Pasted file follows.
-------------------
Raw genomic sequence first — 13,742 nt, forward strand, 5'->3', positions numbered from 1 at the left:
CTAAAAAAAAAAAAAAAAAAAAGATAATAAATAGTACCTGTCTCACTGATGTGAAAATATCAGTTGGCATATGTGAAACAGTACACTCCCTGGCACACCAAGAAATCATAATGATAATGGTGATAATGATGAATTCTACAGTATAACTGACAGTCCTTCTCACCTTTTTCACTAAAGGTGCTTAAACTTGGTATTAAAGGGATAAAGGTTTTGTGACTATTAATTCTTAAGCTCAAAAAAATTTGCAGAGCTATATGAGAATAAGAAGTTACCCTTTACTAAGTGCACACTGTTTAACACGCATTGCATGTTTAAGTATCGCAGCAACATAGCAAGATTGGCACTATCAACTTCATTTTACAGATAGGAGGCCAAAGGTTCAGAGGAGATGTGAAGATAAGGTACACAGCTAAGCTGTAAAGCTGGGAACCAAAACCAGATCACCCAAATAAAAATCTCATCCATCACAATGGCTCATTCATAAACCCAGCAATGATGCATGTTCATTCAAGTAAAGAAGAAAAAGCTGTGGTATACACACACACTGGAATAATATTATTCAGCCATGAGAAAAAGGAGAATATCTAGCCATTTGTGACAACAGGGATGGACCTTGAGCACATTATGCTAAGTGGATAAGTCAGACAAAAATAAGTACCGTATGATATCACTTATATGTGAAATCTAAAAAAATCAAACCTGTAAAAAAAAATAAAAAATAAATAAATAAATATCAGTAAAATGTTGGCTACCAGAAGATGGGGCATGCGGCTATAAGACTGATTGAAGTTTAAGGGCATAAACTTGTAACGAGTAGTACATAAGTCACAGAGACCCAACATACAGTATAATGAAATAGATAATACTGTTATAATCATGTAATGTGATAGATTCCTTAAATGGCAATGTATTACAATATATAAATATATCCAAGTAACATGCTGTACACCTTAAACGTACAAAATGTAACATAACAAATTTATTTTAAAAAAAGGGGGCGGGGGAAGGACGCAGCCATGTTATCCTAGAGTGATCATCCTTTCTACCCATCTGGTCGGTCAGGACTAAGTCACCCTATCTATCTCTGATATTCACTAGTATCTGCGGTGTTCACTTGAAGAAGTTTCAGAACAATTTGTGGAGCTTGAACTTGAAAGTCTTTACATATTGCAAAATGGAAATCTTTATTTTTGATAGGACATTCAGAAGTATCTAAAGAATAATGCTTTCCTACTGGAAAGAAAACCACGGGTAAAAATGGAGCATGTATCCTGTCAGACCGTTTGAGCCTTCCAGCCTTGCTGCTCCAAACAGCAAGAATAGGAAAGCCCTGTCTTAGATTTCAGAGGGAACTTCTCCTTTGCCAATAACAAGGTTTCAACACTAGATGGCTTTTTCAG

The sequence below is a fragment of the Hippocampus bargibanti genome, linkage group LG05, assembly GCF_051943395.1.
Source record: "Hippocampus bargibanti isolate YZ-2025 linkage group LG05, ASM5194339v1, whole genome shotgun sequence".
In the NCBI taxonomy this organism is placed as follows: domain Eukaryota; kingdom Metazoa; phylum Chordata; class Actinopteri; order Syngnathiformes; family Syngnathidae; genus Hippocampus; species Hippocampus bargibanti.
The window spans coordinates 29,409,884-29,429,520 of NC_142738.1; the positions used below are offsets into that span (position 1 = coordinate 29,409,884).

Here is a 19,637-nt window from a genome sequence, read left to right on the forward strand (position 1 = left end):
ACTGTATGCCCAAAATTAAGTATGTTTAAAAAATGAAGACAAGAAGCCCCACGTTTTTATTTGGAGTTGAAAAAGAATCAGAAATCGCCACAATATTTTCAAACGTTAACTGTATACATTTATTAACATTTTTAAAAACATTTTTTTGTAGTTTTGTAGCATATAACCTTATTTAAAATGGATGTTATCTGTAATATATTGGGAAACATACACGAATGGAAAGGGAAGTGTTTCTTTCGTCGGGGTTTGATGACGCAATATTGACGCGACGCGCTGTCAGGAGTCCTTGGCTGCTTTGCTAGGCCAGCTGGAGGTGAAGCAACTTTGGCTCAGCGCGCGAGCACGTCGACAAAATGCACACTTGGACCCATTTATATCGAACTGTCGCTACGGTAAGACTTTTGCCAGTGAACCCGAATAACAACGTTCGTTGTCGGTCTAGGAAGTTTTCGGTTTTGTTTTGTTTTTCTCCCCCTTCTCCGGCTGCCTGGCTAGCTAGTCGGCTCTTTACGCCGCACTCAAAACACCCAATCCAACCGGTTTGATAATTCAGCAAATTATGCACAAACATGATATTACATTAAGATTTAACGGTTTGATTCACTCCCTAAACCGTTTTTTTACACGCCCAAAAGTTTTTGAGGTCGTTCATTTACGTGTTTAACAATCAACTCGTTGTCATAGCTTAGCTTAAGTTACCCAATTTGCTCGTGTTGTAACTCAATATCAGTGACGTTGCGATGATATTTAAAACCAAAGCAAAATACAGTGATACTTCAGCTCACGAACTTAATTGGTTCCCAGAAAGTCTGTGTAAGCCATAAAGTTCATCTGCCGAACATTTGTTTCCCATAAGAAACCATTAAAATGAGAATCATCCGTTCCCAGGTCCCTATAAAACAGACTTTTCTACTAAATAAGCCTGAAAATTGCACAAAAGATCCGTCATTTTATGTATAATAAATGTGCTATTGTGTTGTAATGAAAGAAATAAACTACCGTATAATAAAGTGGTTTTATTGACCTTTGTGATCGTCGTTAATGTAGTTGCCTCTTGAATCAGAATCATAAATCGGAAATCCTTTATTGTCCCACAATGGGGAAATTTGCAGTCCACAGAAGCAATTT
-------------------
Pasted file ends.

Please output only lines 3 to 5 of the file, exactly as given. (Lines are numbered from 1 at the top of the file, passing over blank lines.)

The sequence below is a fragment of the Hippocampus bargibanti genome, linkage group LG05, assembly GCF_051943395.1.
Source record: "Hippocampus bargibanti isolate YZ-2025 linkage group LG05, ASM5194339v1, whole genome shotgun sequence".
In the NCBI taxonomy this organism is placed as follows: domain Eukaryota; kingdom Metazoa; phylum Chordata; class Actinopteri; order Syngnathiformes; family Syngnathidae; genus Hippocampus; species Hippocampus bargibanti.